Probiotics are increasingly being investigated for their ability to change not only risk factors in the gastrointestinal tract, but also those in the body as a whole, especially the cardiovascular system.3,4

At this point, scientists have only just scratched the surface of the potential benefits of probiotics for specific diseases. This is mainly because, in most instances, the mechanisms by which probiotics exert their impressive beneficial effects are still being investigated as is how to customize them to reduce specific disease risk factors.12

Scientists have proposed that L. reuteri has the ability to reduce cholesterol levels in two ways: by increasing cholesterol loss from the body in stool and by increasing the breakdown of cholesterol (catabolism) in the liver.1,15

Preclinical Evidence: L. Reuteri Provides Multiple Cardiovascular Benefits

Elevated blood cholesterol levels, particularly levels of LDL (“bad”) cholesterol, have been associated with cardiovascular disease and early death for several decades. Yet even with so many people taking cholesterol-lowering drugs, some at-risk people are unable to get their cholesterol under control.6

That’s where probiotic cardiovascular protective therapy with L. reuteri comes in.

Animal studies show that L. reuteri has powerful cholesterol-lowering properties. In one study, pigs were fed a high-fat, high-cholesterol, low-fiber diet (like that of many Americans). After four weeks of supplementation with L. reuteri, they experienced significantly lower total and LDL cholesterol compared to control pigs, with no changes in HDL (“good”) cholesterol levels.16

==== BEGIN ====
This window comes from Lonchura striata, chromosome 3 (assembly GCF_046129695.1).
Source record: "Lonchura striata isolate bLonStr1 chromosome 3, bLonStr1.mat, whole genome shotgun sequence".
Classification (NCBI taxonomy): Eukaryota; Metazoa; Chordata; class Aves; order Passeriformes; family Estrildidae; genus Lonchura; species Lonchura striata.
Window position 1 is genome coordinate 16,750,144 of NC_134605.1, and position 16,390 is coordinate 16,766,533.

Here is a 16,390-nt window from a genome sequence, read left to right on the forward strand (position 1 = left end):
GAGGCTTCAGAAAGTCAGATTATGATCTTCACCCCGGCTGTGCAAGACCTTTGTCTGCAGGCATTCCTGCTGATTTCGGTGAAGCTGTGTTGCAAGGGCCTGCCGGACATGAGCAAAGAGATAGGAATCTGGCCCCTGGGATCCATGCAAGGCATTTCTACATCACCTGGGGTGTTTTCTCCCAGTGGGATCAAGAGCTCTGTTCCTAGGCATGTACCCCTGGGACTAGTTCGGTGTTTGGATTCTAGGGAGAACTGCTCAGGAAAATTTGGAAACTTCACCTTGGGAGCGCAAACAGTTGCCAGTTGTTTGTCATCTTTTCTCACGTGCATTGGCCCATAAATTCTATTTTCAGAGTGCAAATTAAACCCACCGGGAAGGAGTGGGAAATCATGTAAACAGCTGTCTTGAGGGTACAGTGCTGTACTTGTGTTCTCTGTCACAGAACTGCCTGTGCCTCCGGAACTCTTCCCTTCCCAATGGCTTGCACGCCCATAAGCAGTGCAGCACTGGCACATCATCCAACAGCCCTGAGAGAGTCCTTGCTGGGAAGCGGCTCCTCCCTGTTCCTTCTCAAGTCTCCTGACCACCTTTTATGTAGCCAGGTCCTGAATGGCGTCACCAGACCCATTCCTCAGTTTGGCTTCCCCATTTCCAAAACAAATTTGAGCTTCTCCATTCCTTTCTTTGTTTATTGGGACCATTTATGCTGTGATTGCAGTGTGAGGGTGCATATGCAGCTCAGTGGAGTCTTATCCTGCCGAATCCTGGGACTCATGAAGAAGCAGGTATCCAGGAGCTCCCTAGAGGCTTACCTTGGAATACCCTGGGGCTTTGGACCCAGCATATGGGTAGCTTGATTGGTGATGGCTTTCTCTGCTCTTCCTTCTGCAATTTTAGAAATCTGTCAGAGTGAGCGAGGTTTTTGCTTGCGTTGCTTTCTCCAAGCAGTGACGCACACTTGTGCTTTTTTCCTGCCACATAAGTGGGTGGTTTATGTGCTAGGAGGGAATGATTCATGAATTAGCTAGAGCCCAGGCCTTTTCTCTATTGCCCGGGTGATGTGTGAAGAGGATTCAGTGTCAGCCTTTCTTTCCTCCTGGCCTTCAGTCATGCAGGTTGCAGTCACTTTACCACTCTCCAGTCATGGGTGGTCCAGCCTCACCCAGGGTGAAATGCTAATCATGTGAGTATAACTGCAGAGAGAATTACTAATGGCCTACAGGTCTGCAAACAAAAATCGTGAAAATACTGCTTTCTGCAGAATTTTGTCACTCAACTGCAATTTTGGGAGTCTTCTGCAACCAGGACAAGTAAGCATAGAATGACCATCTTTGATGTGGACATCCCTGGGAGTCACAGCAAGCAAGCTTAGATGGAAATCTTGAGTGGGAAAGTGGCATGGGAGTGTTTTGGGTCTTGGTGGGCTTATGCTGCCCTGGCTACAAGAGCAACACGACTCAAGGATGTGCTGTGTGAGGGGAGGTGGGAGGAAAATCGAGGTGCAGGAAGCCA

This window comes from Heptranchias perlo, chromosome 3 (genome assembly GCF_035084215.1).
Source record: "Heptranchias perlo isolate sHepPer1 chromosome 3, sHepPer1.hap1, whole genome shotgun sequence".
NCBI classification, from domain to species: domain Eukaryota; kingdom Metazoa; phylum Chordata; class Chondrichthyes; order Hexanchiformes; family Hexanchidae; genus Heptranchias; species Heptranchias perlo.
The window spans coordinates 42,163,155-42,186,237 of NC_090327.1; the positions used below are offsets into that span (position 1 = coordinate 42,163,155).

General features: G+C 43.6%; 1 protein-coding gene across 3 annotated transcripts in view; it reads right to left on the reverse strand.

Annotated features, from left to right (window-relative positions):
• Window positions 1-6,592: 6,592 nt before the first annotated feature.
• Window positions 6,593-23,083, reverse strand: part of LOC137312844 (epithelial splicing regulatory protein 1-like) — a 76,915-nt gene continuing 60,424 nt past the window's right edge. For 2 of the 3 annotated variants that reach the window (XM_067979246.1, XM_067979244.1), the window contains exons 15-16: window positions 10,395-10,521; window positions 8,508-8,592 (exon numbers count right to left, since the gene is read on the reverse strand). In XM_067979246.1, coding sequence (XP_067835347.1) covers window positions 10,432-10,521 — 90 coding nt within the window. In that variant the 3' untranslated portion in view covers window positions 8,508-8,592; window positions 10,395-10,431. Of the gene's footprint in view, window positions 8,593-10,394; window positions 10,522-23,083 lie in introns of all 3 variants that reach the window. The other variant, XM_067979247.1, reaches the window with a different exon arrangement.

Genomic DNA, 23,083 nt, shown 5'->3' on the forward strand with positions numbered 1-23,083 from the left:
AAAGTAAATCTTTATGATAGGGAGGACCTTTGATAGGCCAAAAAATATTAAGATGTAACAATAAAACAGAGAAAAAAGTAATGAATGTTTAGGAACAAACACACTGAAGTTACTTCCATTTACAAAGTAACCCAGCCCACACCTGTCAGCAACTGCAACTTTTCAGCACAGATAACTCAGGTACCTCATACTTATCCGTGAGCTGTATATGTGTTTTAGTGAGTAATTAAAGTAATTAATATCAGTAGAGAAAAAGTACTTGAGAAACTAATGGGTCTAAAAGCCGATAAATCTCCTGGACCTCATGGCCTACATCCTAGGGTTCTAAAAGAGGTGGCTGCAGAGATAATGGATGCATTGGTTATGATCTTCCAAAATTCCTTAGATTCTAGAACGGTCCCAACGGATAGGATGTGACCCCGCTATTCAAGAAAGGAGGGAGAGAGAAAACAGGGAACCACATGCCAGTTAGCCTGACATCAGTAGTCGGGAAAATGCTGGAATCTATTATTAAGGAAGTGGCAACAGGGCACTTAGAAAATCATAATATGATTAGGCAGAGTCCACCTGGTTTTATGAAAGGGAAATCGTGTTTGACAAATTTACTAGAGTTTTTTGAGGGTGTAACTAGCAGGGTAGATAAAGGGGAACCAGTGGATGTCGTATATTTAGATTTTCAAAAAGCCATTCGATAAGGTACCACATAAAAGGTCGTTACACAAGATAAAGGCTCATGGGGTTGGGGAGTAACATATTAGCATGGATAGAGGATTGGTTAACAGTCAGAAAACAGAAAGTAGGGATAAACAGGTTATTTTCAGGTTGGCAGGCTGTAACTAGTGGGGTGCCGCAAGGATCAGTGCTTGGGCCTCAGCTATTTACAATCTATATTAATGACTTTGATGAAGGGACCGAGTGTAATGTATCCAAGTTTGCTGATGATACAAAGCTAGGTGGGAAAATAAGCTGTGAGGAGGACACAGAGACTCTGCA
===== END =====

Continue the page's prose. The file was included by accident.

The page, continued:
A similar study in mice demonstrated beneficial changes in cholesterol in much less time. After just seven days, mice supplemented with L. reuteri experienced a 38% reduction in total cholesterol, bringing their levels close to those of healthy controls.17 Supplementation also reduced blood triglycerides by 40% and raised the ratio of beneficial HDL to LDL cholesterol by 20%.

The researchers took the study a step further to determine if supplementation with L. reuteri could prevent unhealthy rises in cholesterol. Remarkably, they found that it can. When mice were supplemented with L. reuteri prior to being fed a high-fat diet, the probiotic was able to prevent elevations in cholesterol and increase the beneficial HDL to LDL ratio.18

In addition, L. reuteri-supplemented mice fed a Western-style diet that contained substantial cholesterol gained significantly less body weight, with lower total and liver fat accumulations, than did unsupplemented control mice fed the same diet.19

What You Need To Know
Probiotic Targets Heart Disease

Probiotic Targets Heart Disease

  • Cardiovascular disease continues to be a leading killer of Americans, despite advances in drug and surgical therapies.
  • Probiotics (cultures of beneficial organisms) have long been used to promote gastrointestinal health.